To Ponto del Teno we had to drive even worse road. More than five last kilometres we were driving over and under amazingly sharp edges. Actually the road should have been closed (there were signs in four language) but because locals were driving to Ponto del Teno, we were also. The road is really dangerous in rain and in hard wind, because of the landslides.

We managed to reach Ponto del Teno alive, even it was really hard wind. In half deserted areas there was almost no birds because of the wind. We heard again a Barbary Partridge, but then we continued to the lighthouse to try to do some seawatching.

We watched the sea little bit more than an hour, and Janne managed to see one Little Sheawater (boydi), which unfortunately Hanna couldn’t find flying between the big waves. Other birds which we saw were one Sandwiched Tern and some Lesser Black-backed Gulls (graelssii) and some Yellow-legged Gulls (atlanticus).

To Teide

Next day was a tourist day in the city. Bird observations were good anyway: a Barbary Falcon was soaring over the city and in Central Park there was a lot of Monk Parakeets, Spanish Sparrows and of course Collared Doves. One of the Parakeets thought that Janne’s finger was eatable, and it tasted it when Janne was offering it for the bird. At restaurant there was a Blackbird doing something in a palm tree above our table. We had to eat quickly because the bird was dropping a lot of small pieces of the palm to our plates. On the way back to our house we saw again that Barbary Falcon, now much better and also plenty of Grey Wagtails (canariensis).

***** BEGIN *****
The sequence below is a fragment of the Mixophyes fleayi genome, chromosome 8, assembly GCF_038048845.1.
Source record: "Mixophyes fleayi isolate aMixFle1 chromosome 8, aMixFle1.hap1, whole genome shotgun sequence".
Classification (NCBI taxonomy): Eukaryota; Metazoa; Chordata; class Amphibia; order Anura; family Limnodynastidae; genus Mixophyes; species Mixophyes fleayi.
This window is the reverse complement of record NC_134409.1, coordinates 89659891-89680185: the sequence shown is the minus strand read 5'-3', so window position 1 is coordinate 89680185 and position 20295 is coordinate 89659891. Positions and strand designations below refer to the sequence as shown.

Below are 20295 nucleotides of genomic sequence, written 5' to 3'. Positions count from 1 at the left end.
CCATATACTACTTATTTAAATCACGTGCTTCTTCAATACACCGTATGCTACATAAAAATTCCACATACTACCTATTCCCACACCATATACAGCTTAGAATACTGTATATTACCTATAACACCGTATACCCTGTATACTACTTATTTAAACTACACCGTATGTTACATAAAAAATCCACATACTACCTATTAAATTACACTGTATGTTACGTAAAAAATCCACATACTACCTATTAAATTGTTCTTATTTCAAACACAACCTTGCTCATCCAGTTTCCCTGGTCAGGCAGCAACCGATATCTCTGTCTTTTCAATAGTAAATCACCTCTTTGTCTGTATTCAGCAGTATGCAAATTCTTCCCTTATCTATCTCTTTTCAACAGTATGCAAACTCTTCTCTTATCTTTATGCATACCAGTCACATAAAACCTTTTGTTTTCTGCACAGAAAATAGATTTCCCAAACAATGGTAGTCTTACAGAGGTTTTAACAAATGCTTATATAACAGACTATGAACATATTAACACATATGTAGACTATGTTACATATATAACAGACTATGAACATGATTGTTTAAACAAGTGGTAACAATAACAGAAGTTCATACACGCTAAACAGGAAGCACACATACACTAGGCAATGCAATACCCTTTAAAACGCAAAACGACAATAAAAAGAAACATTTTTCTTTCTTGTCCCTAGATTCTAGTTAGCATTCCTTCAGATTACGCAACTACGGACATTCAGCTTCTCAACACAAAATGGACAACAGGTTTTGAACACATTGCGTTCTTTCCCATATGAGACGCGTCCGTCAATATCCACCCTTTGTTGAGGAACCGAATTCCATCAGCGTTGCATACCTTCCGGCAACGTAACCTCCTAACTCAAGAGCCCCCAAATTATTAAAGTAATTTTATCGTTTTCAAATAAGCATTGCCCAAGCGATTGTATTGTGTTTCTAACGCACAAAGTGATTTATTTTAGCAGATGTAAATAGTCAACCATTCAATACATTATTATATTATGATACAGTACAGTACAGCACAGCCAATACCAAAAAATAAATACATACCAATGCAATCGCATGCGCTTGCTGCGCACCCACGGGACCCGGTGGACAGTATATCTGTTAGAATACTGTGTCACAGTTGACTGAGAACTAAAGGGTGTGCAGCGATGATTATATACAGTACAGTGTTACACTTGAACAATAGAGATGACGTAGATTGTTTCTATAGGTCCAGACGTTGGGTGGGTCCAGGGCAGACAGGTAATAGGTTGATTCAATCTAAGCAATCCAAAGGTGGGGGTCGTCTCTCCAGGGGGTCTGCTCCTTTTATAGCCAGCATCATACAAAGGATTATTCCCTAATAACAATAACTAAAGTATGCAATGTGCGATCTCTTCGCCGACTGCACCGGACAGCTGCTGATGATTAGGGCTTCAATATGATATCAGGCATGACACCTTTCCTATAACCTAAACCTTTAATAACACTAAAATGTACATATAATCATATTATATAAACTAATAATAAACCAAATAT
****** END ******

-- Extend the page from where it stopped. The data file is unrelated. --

13th of January we begun our trip to Teide mountain really early. We drove along the curvy roads and begun to make stops after one kilometre high, where the pine forests begun. We found a lot of Canarys, and Canarian Kingslets. When we were driving in the forest we saw a Finch flying above the road. We stopped and managed to see two Blue Chaffinches flying to the forest.